By Abel Folgar
By Ashley Zimmerman
By New Times Staff
By Abel Folgar
By Laurie Charles
By Ian Witlen
By Natalya Jones
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Despite the ups and downs in Smith's career, he always kept playing. Even when he shunned the musical world, he kept refining and honing his craft, never abandoning his keyboard.
A decade ago Smith ventured down to South Florida to play a New Year's gig. A friend of his was playing at O'Hara's, and Smith -- ever the crowd pleaser -- decided to sit in. Proprietor Kitty Ryan still vividly remembers the first time she saw Smith play at her club on Las Olas Boulevard. "I just thought, 'Gee, wow, this guy's really big time.' He's so professional, so talented; he just mesmerized the crowd." Although Smith still plays a number of gigs in other cities, he spends most weekends at O'Hara's.
Even though Ryan knew Smith was a seasoned musician, she didn't know the extent of his background when he first started playing O'Hara's, more than nine years ago. "Lonnie is pretty modest. If you talk to him some, you can get this stuff out of him. But he doesn't blow his own horn a lot." She eventually realized the full extent of his background. "When he started to open up a little, he would reminisce and talk about where he played, and it all kind of just gradually fell into place. He was talking about all the people he'd played with, names like George Benson, Stevie Wonder, Diana Ross, Joe Sample, a lot of people."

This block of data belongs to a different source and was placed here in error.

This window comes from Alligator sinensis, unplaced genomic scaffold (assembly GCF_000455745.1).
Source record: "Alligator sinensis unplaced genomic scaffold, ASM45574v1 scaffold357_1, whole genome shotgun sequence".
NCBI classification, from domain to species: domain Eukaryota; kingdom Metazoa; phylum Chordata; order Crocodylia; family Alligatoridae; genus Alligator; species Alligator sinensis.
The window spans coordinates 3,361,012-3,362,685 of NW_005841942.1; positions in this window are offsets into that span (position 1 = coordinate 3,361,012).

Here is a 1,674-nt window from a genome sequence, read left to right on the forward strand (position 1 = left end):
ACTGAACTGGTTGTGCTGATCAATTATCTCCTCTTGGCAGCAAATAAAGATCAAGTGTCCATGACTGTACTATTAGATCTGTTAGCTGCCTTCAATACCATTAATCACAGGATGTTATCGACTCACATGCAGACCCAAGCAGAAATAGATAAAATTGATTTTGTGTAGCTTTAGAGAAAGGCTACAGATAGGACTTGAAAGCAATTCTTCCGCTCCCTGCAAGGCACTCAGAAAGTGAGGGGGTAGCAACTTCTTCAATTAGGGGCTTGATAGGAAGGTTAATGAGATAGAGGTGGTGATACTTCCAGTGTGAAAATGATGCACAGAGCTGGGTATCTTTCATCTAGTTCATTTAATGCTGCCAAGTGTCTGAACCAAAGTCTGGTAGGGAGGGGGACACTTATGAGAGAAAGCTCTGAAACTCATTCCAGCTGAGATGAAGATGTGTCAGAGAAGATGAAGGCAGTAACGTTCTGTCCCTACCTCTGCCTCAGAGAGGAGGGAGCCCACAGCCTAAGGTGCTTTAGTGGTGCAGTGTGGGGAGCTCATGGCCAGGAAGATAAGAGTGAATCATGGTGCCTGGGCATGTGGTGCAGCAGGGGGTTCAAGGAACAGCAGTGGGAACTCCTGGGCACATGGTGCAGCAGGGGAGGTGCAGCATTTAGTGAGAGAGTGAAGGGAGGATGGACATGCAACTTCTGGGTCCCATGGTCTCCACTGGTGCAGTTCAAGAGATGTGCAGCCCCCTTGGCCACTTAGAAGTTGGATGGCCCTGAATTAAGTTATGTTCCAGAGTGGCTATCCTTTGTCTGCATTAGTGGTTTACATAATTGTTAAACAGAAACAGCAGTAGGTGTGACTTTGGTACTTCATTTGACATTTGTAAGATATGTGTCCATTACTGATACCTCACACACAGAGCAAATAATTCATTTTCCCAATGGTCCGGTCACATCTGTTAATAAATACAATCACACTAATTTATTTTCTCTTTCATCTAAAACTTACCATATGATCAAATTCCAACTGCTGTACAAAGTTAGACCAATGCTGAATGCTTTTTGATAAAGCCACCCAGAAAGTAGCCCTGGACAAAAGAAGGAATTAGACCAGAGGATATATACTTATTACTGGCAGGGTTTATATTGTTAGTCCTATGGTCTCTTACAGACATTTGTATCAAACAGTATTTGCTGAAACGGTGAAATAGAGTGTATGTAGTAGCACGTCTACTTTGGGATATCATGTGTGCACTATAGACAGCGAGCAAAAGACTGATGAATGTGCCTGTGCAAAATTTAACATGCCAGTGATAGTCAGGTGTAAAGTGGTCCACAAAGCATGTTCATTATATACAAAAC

Smith maintains a close relationship with many current artists, and a number have been known to stop by O'Hara's when they're in town. Joe Sample, Taj Mahal; Betty Carter; Grover Washington, Jr.; Mark Whitfield; and of course George Benson have all stopped by to see Smith, hang out, and sometimes jam with him and his band. This band, in fact, consists of a shifting cast of cronies that includes but is not limited to Danny Burger on drums; vocalist Juanita Dixon (whom Smith has known for 30 years); Jesse Jones, Jr. on saxophone; and Gary King on guitar.
The crowd at O'Hara's -- generally middle-aged professionals not afraid to toss back a few drinks, along with a few jazz aficionados -- are always enthusiastic. Smith always has a steady stream of well-wishers when he comes off the stage. And Smith, often smiling, takes the time to joke around with them and briefly converse.
As for his future plans, Smith says he has more music in his head that he would like to release. He feels it might be time to come out of his pseudo-hibernation. "I feel now that I'm ready. I don't think I need to make a comeback, because I'm already out there. But I need to make a statement and give. I have songs in my head that are just piled up, things I want to do that I'm not doing."
But a stroke he suffered last year helped him keep his career in perspective. He says when his number is called, he can go a satisfied person. "When I got the stroke, I realized that if I had to go, I could go, because my music keeps goingon."
It's the enjoyment he supplies fans in so many different parts of the world that inspires Smith to continue his work. "Can you imagine everywhere you go, they just love you and your music? When you come off that stage and the people love it, it's a great feeling. When you see kids in their teens and early twenties dancing to your music, you can't beat that." With a gleam in his eye, he adds: "Imagine that, as old as I am. I never think that I've been out there [on stage] that long. Sure, I walk a little slower, I got a little gray, but I just don't realize how long it's been. When I see a grown man say he grew up on my music, it hits you. It's shocking."